UFC® CHAIRMAN AND CEO LORENZO FERTITTA AND UFC PRESIDENT DANA WHITE COMMIT TO MADISON SQUARE GARDEN, PLAN AT LEAST TWO ANNUAL UFC EVENTS IN NEW YORK ONCE SPORT IS REGULATED IN THE STATE
New Economic Impact Study Finds Regulating Mixed Martial Arts in Empire
State Would Bring Hundreds of Jobs, More Than $20 Million Annually
New York, N.Y.– UFC® Chairman and CEO Lorenzo Fertitta and President Dana White today unveiled plans to bring at least two UFC events to New York within the first year the sport is regulated in the state, including one to be held at Madison Square Garden. Joined at a press conference at the world’s most famous arena by UFC lightweight champion Frankie Edgar, and Scott O’Neil, President of Madison Square Garden, White expressed his desire to finally bring UFC to the Empire State. Watch the press conference
“It’s time to bring the fastest growing sport in the world to New York and Madison Square Garden,” White said. “We already know that New York is filled with UFC fans who want to see live UFC events in their home state. With the economic benefits that UFC would bring to New York, it’s time for UFC to do Madison Square Garden.”
“We are thrilled that Dana and the UFC are so committed to New York,” O’Neil said. “UFC and its passionate fans have a home here at the Garden and we look forward to welcoming them as soon as possible. We have no doubt that UFC will rival some of the most historic sporting events ever held at the Garden.”
In addition to announcing plans to hold two annual UFC events in New York, UFC officials released the findings of a new economic study today.
“We’ve done similar economic studies in major cities such as Boston, Las Vegas and Philadelphia and each showed the substantial positive impact hosting a UFC event has on the local economy,” Fertitta said. “This study shows that by regulating MMA, New York can reap the economic benefits statewide.”
The study found that holding two UFC events in the state (one at Madison Square Garden and one in Buffalo) will create roughly $16 million in new spending. Additionally, the study found smaller MMA operators will likely hold events that would bring an additional $4 million. In total, $20 million of annual new spending and hundreds of new jobs will be created in the local economy by regulating MMA.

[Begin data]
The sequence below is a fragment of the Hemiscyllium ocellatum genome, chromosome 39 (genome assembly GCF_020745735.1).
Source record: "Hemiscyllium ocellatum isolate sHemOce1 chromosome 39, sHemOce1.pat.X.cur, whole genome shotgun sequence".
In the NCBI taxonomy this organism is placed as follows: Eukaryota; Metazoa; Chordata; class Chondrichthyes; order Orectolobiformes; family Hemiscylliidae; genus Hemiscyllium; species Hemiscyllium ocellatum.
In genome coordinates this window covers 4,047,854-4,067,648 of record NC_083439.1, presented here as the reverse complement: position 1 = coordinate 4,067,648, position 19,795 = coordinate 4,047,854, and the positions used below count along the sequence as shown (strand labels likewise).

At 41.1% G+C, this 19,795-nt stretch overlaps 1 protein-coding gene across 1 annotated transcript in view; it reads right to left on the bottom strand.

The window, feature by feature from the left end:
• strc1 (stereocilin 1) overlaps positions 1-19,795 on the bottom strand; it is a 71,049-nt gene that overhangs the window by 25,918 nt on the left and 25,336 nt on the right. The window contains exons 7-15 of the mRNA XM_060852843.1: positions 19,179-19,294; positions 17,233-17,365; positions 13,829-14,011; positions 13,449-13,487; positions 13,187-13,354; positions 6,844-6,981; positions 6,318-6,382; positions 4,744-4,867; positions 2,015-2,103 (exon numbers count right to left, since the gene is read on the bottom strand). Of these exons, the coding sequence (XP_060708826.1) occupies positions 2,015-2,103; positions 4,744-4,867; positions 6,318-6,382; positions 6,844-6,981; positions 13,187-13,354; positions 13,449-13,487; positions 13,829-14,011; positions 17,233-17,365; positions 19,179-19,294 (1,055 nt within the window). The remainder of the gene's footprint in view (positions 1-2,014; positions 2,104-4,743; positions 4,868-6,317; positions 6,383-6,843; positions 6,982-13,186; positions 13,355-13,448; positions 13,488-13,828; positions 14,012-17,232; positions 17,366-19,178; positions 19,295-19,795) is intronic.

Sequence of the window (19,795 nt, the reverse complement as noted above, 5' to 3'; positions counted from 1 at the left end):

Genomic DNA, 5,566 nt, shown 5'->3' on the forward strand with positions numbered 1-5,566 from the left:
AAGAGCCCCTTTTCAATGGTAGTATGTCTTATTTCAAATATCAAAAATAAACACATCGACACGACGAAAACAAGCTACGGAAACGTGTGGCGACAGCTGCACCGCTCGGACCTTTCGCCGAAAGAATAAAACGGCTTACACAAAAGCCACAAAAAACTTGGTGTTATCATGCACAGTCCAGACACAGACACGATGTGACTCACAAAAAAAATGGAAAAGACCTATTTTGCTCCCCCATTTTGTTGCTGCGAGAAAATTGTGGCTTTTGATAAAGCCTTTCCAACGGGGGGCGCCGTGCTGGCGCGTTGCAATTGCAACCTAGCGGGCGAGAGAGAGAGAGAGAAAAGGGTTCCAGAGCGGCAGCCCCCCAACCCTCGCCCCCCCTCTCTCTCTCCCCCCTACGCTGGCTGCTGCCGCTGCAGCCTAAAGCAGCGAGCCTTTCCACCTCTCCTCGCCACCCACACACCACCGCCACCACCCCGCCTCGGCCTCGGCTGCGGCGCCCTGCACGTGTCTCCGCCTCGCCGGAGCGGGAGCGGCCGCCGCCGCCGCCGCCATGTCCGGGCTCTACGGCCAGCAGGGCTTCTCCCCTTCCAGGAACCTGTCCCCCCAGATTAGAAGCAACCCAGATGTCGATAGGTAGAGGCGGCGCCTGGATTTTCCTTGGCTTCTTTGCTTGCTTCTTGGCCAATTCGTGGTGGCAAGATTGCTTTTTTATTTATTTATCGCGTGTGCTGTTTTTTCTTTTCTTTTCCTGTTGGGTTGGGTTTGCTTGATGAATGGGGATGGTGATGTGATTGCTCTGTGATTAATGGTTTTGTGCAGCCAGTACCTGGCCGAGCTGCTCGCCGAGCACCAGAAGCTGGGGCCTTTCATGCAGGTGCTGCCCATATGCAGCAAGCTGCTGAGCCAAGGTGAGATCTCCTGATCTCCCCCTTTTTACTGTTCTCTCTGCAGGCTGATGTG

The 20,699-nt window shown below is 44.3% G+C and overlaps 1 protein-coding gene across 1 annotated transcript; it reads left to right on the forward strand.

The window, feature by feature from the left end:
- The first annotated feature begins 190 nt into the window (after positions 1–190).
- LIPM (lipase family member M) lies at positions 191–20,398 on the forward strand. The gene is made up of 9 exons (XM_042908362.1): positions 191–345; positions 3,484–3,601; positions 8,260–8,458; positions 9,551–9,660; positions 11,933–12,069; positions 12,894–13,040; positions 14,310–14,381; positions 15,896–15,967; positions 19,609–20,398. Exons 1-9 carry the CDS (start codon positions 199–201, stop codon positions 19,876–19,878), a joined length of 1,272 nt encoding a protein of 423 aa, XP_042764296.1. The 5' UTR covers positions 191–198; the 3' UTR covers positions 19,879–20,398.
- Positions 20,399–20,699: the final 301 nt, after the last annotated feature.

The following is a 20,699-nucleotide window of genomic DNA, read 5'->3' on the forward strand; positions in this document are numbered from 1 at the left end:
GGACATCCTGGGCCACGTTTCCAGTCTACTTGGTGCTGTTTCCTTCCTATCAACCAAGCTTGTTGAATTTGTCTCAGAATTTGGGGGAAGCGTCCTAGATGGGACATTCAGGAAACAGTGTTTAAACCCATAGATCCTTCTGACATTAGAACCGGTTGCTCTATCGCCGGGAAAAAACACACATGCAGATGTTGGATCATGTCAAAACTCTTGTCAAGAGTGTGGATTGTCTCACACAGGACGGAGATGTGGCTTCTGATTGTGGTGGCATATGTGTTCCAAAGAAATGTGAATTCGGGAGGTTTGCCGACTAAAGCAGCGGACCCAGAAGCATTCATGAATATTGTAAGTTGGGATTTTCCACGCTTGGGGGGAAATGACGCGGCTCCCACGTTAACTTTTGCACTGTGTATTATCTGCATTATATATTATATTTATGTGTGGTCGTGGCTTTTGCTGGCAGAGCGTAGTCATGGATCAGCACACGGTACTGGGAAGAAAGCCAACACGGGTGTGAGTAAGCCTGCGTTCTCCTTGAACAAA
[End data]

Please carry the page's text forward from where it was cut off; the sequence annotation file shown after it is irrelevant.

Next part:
Many UFC fans travel from surrounding states, stay for extended periods (at least one night at a hotel), and often arrive hours early for fights, which boosts merchandise and concession sales. New York-based MMA gyms and related industries are also expected to see an increase in revenue from the regulation of the sport. Likewise, local businesses will benefit greatly from MMA bouts, particularly outside of New York City where the economic influx is proportionally greater. This trend follows that of surrounding states which currently regulate MMA fights.
“By bringing UFC events to New York, the state will see a positive financial impact,” White said. “The arenas will get to host major UFC events and local hotels, restaurants, and other businesses will attract new customers. They’ll look forward to the times we bring UFC to New York.”
“I grew up in New Jersey, so fighting in New York City at Madison Square Garden has always been a dream,” Edgar said. “Some of the greatest sports events ever have been held at MSG and it would be an honor to fight in New York. I know the fans here are hungry for it.”
The full economic impact study is available at http://www.mmafacts.com/econstudy.
Legislation to allow the New York State Athletic Commission to regulate MMA was included in the Executive Budget, passed the State Senate, and passed the New York Assembly Tourism Committee and Codes Committee for the second year in a row. Currently 44 other U.S. states regulate MMA, including Pennsylvania, Massachusetts, and New Jersey, where UFC will host an event at the Prudential Center in Newark on March 19.